Strength training for cycling

We have recently launched a short course entitled, “Cycling Science: the essentials of cycling physiology and coaching”. For further information about the course, please click HERE. In this article we are covering content from the fourth module of this short course, which includes the rationale for including strength training in a cyclist’s training programme, which exercises to perform and some examples of strength training programmes.

Endurance athletes and coaches are typically cautious when it comes to including strength training into their programmes. Their apprehension is largely based on concerns of increased lean body mass or the reduced quality of subsequent on the bike training sessions. Earlier, poorly designed studies on concurrent (endurance and strength) training showed no improvements in endurance performance following the addition of strength training to already high training loads. However, recent research shows that including strength training may be of benefit for endurance athletes. Studies conducted on runners, cyclists and triathletes have all shown positive additive effects of strength training on endurance performance.

 

Success in endurance sport requires athletes to sustain the highest possible speed or power output at the lowest energy cost. In certain situations, athletes will be required to accelerate to break away from the pack or sprint to the line to take the win. In these situations, glycolytic capacity and maximal speed become important determinants of success. In a previous article, we mentioned the four main physiological determinants of endurance performance;

  • VO2max
  • Cycling economy
  • Threshold intensity
  • Muscular power
If you missed that article, it is available here. Let us take a closer look at how strength training will affect these four main physiological determinants.

 

VO2max


A recent review on optimising strength training for running and cycling performance, concluded that, despite resulting in improvements in exercise economy and time trial performance, strength training was not an appropriate method for increasing VO2max in trained endurance athletes. While it is not disputed that high VO2max values are associated with endurance capacity, the highest VO2max value does not always result in the best endurance performance and there can be large differences in performance between athletes with similar VO2max values. Therefore, improvements in endurance performance following strength training, are most likely the result of changes in other variables.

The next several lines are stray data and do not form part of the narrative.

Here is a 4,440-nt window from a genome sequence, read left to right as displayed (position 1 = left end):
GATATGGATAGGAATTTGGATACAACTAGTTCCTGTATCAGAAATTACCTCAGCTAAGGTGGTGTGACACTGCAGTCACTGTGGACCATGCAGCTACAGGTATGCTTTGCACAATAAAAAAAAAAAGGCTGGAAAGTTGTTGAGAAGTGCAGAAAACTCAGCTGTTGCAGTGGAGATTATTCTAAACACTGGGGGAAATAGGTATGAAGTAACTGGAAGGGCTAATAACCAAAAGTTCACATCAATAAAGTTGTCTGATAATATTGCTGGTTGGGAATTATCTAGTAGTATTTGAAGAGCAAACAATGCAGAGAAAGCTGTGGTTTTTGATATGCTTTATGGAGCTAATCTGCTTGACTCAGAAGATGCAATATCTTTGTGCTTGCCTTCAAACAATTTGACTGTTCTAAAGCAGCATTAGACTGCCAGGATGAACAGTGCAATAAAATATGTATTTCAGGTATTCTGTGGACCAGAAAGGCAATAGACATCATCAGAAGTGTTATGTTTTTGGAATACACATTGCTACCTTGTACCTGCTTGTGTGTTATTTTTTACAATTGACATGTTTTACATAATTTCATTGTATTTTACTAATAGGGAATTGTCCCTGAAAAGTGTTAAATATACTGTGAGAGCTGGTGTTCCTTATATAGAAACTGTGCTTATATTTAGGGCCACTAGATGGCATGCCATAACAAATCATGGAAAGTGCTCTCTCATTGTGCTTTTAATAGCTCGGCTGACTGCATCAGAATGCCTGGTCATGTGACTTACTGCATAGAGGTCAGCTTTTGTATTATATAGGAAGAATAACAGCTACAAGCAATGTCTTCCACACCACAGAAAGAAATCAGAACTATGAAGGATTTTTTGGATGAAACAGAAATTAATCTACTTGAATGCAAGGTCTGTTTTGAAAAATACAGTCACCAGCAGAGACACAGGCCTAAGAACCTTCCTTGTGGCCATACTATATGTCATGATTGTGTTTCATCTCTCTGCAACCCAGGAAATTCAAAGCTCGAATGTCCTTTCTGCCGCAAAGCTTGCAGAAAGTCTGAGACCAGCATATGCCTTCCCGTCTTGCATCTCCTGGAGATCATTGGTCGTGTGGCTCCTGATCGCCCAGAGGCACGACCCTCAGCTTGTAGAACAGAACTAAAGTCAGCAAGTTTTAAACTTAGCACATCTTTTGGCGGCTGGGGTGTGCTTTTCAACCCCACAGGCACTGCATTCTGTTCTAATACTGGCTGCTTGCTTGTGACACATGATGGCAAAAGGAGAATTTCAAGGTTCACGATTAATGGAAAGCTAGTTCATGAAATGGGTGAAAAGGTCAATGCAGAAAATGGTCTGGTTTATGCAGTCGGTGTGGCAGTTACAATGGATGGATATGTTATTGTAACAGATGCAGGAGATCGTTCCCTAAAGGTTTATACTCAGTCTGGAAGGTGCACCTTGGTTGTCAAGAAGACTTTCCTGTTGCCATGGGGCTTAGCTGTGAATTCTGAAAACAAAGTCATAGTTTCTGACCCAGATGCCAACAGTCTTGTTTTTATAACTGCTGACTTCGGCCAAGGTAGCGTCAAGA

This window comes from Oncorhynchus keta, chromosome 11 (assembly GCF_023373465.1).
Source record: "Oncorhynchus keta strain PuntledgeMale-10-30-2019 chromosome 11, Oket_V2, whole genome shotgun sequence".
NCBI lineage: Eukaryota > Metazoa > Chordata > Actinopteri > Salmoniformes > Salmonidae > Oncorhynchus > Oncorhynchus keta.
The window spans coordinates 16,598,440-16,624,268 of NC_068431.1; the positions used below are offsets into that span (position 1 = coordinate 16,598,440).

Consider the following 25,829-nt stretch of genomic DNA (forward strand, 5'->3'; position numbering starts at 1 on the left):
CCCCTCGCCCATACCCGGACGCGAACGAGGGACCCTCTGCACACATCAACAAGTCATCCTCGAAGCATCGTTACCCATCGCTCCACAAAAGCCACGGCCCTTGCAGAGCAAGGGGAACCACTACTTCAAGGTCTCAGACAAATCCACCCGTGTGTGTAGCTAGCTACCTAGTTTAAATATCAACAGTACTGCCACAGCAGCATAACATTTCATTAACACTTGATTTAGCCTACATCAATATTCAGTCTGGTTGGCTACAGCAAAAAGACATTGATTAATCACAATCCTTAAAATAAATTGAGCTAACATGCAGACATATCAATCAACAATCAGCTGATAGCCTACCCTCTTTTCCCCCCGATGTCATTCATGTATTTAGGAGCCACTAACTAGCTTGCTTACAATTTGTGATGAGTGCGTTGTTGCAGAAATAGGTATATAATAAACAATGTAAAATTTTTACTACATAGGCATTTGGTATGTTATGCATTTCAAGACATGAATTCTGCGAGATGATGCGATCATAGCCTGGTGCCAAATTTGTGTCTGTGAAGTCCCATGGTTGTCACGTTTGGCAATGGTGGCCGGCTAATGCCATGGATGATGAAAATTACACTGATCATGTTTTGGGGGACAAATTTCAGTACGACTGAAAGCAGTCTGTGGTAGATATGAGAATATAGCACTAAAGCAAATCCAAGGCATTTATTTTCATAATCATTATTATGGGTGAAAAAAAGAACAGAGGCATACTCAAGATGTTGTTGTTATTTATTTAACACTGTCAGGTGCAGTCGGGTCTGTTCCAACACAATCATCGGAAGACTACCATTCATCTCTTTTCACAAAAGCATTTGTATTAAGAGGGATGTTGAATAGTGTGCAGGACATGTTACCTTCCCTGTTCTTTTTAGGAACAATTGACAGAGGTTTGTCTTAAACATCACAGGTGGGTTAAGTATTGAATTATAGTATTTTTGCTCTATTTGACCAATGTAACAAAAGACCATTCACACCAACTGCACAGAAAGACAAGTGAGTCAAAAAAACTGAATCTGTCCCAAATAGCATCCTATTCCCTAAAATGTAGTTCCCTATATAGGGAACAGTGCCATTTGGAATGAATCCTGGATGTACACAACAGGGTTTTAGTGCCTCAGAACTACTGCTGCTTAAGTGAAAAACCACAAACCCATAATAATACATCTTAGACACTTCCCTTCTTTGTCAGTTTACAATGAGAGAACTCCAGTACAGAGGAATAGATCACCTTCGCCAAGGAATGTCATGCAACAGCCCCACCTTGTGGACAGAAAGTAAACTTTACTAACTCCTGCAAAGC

Cycling economy


We define cycling economy as the metabolic or energetic cost of maintaining a certain speed or power output. A good exercise economy is crucial for success in endurance sport and there can be large differences between individuals’ economy, despite similar VO2max values. The addition of strength training to an endurance athlete’s training programme, may result in greater improvements in exercise economy when compared to endurance training alone. Cyclists and triathletes are reported to show improvements in economy following maximal strength training. Maximal strength training refers to high load, low velocity movements (1 – 15 RM), where the goal is to increase the maximal force generating capacity of the muscles. Typical exercises in a maximal strength programme would be squats and deadlifts. The current literature supports the use of maximal strength training for improving economy.

 

Threshold intensity


A cyclist’s threshold refers to the highest intensity that can be sustained for a prolonged period of time (40 – 60 minutes). One of the main goals of endurance training is to increase the intensity at threshold, allowing the athlete to sustain a higher power output for a longer period of time. A recent study on young male cyclists showed the addition of strength training resulted in an 8% improvement in 45 minute time trial performance compared to endurance training alone.

 

Peak power output


Peak power output (PPO) is able to differentiate endurance performance between cyclists. VO2max and economy will both influence PPO, but glycolytic capacity and neuromuscular factors will also play a role. Maximal strength training, prescribed in combination with endurance training has been shown to improve PPO.